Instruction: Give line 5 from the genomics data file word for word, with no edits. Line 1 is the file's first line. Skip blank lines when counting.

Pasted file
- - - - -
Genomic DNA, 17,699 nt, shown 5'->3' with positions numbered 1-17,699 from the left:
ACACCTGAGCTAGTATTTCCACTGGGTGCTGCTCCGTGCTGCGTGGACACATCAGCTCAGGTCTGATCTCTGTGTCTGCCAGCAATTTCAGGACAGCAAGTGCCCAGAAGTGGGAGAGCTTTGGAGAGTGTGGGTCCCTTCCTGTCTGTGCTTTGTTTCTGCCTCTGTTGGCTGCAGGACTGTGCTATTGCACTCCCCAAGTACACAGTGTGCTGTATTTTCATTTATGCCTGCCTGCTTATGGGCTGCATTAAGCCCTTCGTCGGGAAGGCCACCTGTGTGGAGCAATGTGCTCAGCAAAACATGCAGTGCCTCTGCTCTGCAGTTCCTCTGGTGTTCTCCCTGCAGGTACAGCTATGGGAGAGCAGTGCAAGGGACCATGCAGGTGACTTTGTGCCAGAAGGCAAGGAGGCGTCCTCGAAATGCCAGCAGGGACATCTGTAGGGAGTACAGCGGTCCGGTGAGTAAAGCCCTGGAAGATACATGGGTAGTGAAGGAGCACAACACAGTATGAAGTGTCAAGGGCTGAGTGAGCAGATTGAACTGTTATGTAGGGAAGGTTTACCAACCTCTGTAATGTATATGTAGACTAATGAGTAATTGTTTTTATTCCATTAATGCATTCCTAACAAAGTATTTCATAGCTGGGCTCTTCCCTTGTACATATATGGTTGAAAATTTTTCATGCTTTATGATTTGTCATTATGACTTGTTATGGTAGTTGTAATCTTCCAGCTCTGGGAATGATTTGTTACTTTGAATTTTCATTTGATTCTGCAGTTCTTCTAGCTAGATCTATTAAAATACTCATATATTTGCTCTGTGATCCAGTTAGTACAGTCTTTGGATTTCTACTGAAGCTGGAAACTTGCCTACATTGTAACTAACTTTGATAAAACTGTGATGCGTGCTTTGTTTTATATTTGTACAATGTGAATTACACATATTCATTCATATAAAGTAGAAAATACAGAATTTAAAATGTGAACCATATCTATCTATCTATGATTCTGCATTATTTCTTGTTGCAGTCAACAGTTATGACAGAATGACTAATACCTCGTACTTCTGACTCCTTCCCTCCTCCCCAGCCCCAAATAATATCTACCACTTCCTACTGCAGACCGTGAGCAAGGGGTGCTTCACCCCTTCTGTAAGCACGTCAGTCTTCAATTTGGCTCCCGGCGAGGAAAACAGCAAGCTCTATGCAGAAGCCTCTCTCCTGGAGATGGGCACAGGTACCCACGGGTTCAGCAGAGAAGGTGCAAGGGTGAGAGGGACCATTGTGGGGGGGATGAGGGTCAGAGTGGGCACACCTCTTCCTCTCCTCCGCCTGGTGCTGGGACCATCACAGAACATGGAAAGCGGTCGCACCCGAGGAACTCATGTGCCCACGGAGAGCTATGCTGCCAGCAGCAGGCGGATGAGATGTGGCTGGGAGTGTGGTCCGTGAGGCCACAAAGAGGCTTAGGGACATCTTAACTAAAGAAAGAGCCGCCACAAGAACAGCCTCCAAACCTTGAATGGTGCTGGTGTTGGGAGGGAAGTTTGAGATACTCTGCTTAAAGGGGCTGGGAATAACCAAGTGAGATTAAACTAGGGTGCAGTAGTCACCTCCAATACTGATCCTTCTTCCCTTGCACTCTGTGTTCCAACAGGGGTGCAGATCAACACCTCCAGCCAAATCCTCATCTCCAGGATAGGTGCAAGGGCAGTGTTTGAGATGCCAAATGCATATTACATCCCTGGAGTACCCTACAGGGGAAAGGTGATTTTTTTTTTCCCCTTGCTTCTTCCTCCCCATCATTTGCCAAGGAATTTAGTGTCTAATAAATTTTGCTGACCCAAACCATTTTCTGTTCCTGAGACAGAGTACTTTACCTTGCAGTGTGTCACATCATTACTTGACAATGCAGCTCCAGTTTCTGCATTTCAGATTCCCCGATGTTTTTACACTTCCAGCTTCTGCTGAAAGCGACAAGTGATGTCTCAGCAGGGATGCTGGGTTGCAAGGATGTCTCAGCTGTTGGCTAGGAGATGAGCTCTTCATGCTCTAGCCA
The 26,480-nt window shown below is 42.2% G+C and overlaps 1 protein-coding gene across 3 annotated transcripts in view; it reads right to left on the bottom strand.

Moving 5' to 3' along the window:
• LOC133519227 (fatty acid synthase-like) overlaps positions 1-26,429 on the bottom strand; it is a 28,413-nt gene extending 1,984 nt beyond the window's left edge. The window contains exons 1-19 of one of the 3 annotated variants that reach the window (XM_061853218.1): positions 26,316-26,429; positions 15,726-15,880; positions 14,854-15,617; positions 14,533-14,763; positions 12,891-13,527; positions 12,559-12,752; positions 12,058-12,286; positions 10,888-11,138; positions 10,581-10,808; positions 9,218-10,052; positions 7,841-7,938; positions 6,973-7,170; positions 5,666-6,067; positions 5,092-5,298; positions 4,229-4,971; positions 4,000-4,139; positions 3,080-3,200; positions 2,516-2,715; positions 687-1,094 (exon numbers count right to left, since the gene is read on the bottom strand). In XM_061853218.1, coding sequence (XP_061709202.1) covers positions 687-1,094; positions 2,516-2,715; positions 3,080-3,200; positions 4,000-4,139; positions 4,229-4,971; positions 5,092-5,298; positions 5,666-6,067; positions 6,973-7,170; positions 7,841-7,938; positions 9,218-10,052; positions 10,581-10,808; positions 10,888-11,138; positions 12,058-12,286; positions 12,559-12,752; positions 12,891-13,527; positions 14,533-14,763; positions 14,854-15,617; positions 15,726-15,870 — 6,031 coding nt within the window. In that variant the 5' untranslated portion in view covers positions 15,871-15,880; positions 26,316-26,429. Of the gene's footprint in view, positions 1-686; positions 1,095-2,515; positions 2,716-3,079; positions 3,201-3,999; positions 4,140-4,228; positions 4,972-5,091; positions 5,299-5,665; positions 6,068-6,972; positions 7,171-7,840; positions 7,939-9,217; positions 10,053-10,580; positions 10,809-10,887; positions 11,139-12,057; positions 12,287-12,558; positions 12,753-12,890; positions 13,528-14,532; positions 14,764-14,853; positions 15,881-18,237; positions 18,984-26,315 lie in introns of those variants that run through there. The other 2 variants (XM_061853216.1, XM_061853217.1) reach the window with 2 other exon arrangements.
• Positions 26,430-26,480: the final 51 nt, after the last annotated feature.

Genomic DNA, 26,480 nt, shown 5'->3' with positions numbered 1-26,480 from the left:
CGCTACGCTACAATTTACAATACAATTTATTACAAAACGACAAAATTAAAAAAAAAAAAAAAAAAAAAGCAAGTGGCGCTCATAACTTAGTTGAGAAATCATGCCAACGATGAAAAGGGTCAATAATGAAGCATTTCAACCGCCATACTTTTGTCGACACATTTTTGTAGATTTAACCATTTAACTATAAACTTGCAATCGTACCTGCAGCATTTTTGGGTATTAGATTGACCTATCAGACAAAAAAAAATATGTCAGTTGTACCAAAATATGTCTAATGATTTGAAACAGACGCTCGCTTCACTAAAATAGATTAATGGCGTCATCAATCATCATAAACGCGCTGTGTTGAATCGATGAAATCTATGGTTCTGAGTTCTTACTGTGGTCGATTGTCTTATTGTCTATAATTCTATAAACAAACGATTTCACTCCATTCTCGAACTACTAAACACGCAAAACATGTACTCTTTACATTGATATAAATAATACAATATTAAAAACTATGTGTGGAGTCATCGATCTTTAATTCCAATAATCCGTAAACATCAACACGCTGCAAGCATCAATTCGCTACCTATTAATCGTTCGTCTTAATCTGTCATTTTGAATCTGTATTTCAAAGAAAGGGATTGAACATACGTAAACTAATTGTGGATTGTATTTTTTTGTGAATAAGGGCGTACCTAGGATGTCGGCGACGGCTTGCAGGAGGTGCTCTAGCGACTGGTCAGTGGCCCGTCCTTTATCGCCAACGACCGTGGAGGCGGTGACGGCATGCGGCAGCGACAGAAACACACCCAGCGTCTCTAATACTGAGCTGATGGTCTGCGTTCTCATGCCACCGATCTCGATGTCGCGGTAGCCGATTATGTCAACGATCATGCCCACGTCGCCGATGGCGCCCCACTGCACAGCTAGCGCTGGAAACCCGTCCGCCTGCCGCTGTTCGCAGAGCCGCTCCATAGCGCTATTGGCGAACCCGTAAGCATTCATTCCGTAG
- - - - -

• LOC133519227 (fatty acid synthase-like) overlaps positions 1-26,429 on the bottom strand; it is a 28,413-nt gene extending 1,984 nt beyond the window's left edge. The window contains exons 1-19 of one of the 3 annotated variants that reach the window (XM_061853218.1): positions 26,316-26,429; positions 15,726-15,880; positions 14,854-15,617; positions 14,533-14,763; positions 12,891-13,527; positions 12,559-12,752; positions 12,058-12,286; positions 10,888-11,138; positions 10,581-10,808; positions 9,218-10,052; positions 7,841-7,938; positions 6,973-7,170; positions 5,666-6,067; positions 5,092-5,298; positions 4,229-4,971; positions 4,000-4,139; positions 3,080-3,200; positions 2,516-2,715; positions 687-1,094 (exon numbers count right to left, since the gene is read on the bottom strand). In XM_061853218.1, coding sequence (XP_061709202.1) covers positions 687-1,094; positions 2,516-2,715; positions 3,080-3,200; positions 4,000-4,139; positions 4,229-4,971; positions 5,092-5,298; positions 5,666-6,067; positions 6,973-7,170; positions 7,841-7,938; positions 9,218-10,052; positions 10,581-10,808; positions 10,888-11,138; positions 12,058-12,286; positions 12,559-12,752; positions 12,891-13,527; positions 14,533-14,763; positions 14,854-15,617; positions 15,726-15,870 — 6,031 coding nt within the window. In that variant the 5' untranslated portion in view covers positions 15,871-15,880; positions 26,316-26,429. Of the gene's footprint in view, positions 1-686; positions 1,095-2,515; positions 2,716-3,079; positions 3,201-3,999; positions 4,140-4,228; positions 4,972-5,091; positions 5,299-5,665; positions 6,068-6,972; positions 7,171-7,840; positions 7,939-9,217; positions 10,053-10,580; positions 10,809-10,887; positions 11,139-12,057; positions 12,287-12,558; positions 12,753-12,890; positions 13,528-14,532; positions 14,764-14,853; positions 15,881-18,237; positions 18,984-26,315 lie in introns of those variants that run through there. The other 2 variants (XM_061853216.1, XM_061853217.1) reach the window with 2 other exon arrangements.